The shredders have been whirring into life up at Sydney’s Governor Macquarie Tower, as the building bunkers down for the invasion of the Barry factor.

About 230 Labor apparatchiks are completing “essential filing” before they are locked out at 5pm tomorrow with their redundancy payments (four weeks wages, plus three weeks for every year of service). With letters of appointment that seem particularly unsentimental for a union-based political party — all staffers are exempted from making claims in the Industrial Relations Court — at least they are prepared for the inevitable.

Across the 13 super departments and their constellation of agencies, commissions statutory bodies, boards, authorities and trusts (about 160 entities all up), the state’s public servants are bracing for the unknown. As the state turns from red to blue, what can the citizens of NSW expect?

Barry O’Farrell will wield enormous power within his party and without. As only the third Liberal to become premier by winning an election since the foundation in 1945 of the modern Liberal Party, his mandate is sizeable. The self-styled “man of ideas” will have the opportunity to shape Australia’s biggest state economy, and most of the rest of this decade to do it given a thumping victory on Saturday will mean at least two terms in government for the Coalition.

He will be sworn in as premier, perhaps Monday afternoon, more likely Tuesday, with a fairly predictable cabinet swapping  shadow ministries for similar portfolios — Mike Baird as treasurer, Gladys Berejiklian in transport, Jillian Skinner in health — plus a few changes; Brad Hazzard and Chris Hartcher will be promoted, and fresh blood drawn from the pot of new parliamentarians.

Some commentators reckoned O’Farrell would run a “steady as she goes” administration for the first six months, but he has indicated otherwise and he cannot afford to “own” the problems he inherits, on transport, hospitals, schools and infrastructure, by doing nothing.

In the first days and weeks there will be much revelation of the state Labor has left behind, that the “cupboard is bare” and that a financial audit is needed to discover the full extent of the damage. He will have an early indication of this by the reports from each government department, a normal occurrence at each election, but said to have been prepared with particular frankness this year.

O’Farrell will make some senior public service appointments, drawing from candidates proposed by the party factions to replace departmental director generals (Jenny Mason, Department of Community Services DG may be one), but will retain key performers to help the new government find its way.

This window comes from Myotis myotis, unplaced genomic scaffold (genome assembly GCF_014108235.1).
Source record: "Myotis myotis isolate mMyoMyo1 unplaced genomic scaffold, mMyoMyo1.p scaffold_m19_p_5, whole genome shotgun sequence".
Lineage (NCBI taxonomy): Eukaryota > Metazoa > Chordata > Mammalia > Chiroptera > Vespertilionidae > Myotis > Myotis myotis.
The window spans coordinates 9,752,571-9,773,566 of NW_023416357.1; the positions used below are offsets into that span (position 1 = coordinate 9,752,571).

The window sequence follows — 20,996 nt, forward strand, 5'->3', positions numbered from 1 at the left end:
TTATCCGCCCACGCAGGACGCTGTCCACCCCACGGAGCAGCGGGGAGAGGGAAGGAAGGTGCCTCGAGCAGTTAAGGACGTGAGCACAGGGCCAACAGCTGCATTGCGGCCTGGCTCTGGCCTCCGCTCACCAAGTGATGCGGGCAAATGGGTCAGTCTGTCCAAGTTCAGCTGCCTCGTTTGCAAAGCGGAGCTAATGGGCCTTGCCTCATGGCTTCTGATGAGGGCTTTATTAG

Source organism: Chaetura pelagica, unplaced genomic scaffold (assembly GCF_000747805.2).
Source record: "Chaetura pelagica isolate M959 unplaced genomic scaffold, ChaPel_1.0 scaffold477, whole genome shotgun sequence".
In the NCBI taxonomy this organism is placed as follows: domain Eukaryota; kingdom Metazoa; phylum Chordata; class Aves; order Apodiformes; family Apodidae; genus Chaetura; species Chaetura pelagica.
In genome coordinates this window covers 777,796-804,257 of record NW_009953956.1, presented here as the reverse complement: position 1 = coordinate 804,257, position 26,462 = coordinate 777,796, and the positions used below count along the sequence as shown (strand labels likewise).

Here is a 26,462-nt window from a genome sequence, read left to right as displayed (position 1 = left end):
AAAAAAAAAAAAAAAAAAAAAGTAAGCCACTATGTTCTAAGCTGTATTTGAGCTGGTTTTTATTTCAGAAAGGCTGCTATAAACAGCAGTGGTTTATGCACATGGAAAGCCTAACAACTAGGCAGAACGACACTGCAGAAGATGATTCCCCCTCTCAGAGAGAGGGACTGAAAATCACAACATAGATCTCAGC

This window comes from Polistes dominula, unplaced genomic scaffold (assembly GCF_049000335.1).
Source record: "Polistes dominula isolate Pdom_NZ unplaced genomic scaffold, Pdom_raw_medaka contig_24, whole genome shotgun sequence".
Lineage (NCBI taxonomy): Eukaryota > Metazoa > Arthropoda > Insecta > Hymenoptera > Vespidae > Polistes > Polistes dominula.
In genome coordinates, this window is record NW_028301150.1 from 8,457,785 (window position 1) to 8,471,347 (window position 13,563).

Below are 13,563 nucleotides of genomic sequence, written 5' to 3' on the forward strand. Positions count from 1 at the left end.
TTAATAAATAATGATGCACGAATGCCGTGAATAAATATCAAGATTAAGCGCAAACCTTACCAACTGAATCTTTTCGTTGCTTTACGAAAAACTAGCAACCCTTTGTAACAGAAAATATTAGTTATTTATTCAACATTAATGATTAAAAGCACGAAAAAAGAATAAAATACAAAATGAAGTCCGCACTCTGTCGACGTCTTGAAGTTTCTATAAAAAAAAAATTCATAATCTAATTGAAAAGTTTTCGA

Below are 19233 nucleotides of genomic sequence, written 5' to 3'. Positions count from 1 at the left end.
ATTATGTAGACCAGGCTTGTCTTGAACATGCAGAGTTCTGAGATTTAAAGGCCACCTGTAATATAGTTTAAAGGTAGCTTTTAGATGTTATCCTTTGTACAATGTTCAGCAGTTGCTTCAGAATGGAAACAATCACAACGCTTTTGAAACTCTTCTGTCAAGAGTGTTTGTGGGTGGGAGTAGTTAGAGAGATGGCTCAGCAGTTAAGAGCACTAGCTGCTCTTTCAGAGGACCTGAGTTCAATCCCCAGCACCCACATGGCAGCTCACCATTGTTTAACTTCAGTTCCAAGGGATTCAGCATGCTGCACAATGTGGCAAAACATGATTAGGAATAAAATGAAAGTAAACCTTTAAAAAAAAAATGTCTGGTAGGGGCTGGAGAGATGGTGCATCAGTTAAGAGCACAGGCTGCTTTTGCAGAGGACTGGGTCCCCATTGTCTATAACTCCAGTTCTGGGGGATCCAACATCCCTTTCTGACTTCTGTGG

His emphasis will be on discipline, proper practice, improving the economy and in general reassuring voters they have elected a responsible government, unlike the cowboys now sitting on the opposition benches. It will be a continuing theme of O’Farrell’s government: middle-of-the-road politics to ensure widespread, continuing appeal.

There has been much talk about the level of inexperience in O’Farrell’s government after 16 years in opposition, but Labor’s electoral massacre and Kristina Keneally’s quest for “new blood” will make the Coalition look like seasoned performers. Labor will struggle in opposition, if only because it will be run off its feet.

The polls say Labor might win as few as 13 of the 93 lower house seats, reducing it not to a rump but a mere derrière. At that capacity, it won’t even have a back bench and multiple shadow portfolios with drastically reduced staff numbers must make for a less-effective opposition.

The new premier will be keen to demonstrate early evidence of his revival of the state of NSW. He has been meeting with industry groups and is keen to make his mark on the financial powerhouse of Sydney.

In that, O’Farrell has already fired his first salvo, when he warned Sydney Lord Mayor Clover Moore he would be taking her on over the controversial cycle ways.

And the challenge to Moore will be bigger than that. With reasonable assurances of winning the 2015 state election, the Liberal Party has its eye on another poll, in September 2012, the City of Sydney council elections. Now that most of the state has been turned from red to blue, the Libs want to add town hall to their prize winnings.

The O’Farrell decade has begun.

*Candace Sutton worked for six years as a NSW government media adviser, and later for three months in the office of lord mayor Clover Moore

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Peter Fray
Peter Fray
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